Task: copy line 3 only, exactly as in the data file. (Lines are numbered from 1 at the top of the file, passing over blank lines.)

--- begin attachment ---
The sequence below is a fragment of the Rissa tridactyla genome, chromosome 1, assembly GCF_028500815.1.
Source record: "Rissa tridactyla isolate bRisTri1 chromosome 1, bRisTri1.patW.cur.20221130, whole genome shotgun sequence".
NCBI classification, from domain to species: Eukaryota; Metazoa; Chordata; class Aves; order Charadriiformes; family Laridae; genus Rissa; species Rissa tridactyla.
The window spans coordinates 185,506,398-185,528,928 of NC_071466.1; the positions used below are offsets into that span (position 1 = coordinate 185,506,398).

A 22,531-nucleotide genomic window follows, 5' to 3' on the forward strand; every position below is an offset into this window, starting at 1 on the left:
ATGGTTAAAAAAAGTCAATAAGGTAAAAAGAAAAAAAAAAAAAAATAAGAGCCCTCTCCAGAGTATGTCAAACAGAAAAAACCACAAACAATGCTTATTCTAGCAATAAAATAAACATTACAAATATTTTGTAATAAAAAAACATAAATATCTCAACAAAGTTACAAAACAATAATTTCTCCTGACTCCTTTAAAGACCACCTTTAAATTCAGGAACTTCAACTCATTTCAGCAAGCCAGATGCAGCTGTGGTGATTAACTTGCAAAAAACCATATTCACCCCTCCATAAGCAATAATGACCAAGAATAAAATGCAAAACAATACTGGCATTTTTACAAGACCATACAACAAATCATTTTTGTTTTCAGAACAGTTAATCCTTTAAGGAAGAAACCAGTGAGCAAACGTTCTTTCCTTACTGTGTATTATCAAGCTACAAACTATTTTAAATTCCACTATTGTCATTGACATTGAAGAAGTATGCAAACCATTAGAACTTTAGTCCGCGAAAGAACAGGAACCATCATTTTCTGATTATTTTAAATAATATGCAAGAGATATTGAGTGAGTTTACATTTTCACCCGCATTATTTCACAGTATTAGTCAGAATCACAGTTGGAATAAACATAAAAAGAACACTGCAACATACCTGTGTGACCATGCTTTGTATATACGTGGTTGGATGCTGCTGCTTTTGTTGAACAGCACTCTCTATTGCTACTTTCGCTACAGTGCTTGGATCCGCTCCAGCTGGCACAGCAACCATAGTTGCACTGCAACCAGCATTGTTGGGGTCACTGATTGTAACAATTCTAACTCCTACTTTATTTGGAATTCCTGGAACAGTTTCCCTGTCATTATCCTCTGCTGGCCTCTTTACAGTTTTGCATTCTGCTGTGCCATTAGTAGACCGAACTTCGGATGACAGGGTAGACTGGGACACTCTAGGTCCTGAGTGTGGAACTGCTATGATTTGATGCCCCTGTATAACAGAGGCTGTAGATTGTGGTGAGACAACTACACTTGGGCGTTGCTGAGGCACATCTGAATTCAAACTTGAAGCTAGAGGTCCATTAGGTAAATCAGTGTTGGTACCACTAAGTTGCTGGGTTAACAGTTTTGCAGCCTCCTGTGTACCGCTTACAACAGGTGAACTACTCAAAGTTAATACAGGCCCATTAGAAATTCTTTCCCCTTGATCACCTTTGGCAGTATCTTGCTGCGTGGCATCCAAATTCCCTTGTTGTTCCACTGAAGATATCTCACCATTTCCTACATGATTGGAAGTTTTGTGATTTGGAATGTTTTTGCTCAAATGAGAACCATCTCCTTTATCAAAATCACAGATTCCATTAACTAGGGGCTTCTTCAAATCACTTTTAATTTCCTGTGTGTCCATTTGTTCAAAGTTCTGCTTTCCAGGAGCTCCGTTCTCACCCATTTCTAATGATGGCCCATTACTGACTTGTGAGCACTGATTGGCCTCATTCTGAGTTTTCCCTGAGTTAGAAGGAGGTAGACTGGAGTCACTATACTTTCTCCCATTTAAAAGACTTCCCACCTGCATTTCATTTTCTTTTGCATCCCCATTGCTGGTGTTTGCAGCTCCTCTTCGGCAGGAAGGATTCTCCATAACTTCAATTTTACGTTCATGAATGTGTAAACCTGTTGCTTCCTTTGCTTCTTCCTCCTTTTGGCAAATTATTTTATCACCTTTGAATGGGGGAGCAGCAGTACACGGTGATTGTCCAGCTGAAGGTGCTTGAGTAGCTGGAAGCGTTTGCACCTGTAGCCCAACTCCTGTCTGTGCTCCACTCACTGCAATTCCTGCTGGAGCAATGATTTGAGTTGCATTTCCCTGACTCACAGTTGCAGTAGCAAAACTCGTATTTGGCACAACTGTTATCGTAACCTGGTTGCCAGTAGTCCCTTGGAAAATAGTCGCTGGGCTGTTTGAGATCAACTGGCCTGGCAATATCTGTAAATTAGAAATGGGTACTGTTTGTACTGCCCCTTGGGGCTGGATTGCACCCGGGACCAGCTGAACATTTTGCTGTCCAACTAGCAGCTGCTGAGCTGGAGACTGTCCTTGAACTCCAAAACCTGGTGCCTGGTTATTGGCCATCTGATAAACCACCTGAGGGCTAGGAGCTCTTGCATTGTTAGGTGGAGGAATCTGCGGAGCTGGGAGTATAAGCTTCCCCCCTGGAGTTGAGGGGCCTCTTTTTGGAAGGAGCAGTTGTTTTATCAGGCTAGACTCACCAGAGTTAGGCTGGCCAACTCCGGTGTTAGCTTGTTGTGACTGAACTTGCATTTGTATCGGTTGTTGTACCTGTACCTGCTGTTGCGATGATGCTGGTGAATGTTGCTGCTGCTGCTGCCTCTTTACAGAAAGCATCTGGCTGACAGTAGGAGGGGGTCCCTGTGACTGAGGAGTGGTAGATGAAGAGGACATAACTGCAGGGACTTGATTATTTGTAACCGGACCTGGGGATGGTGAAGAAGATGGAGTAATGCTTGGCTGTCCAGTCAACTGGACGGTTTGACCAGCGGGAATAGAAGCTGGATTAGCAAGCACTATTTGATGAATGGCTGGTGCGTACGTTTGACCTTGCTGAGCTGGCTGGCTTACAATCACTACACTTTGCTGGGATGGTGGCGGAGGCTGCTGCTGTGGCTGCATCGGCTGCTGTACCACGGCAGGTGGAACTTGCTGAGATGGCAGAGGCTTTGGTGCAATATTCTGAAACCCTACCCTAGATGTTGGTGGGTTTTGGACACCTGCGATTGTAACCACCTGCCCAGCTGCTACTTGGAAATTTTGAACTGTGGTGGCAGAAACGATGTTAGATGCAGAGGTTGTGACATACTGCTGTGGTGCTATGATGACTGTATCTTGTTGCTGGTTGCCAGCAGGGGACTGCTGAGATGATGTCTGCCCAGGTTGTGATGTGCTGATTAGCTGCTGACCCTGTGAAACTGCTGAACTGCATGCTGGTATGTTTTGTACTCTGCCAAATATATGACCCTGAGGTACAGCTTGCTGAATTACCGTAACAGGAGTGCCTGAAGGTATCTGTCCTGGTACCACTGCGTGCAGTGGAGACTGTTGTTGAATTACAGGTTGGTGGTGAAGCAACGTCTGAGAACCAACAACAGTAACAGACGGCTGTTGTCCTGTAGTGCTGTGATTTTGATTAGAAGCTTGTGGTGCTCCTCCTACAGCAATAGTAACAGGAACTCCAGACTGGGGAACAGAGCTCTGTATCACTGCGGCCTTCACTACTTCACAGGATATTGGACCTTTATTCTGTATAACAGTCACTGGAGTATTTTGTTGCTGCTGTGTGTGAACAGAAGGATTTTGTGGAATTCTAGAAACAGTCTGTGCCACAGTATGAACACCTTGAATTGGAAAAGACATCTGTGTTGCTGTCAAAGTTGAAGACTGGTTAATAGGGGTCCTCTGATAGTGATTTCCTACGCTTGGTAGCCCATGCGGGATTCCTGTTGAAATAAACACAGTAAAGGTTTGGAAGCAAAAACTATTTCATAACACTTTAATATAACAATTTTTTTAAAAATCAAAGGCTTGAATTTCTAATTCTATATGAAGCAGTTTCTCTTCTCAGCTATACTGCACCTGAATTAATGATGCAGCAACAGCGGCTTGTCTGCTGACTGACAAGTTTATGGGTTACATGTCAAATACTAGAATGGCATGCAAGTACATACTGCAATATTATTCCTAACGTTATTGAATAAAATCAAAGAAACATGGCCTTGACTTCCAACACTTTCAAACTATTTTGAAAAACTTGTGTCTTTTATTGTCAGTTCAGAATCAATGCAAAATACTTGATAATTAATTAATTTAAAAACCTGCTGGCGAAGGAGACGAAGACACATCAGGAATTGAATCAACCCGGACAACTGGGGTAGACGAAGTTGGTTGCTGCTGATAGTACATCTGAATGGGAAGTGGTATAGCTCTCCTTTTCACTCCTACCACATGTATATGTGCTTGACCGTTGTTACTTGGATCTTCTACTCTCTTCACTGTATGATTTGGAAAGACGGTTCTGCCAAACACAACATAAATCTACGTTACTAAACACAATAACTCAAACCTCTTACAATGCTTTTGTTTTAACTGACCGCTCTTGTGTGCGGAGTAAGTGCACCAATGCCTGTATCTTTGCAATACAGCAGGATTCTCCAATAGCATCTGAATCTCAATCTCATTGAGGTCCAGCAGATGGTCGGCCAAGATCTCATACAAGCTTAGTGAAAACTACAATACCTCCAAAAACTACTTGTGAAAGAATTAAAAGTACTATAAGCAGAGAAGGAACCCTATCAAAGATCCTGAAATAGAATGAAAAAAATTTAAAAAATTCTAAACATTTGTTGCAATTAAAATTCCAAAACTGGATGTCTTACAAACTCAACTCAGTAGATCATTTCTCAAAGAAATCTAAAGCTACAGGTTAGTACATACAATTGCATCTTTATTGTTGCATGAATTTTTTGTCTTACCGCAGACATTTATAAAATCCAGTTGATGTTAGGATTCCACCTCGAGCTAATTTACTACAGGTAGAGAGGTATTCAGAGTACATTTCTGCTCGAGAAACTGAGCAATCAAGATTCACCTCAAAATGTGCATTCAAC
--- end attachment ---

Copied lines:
NCBI classification, from domain to species: Eukaryota; Metazoa; Chordata; class Aves; order Charadriiformes; family Laridae; genus Rissa; species Rissa tridactyla.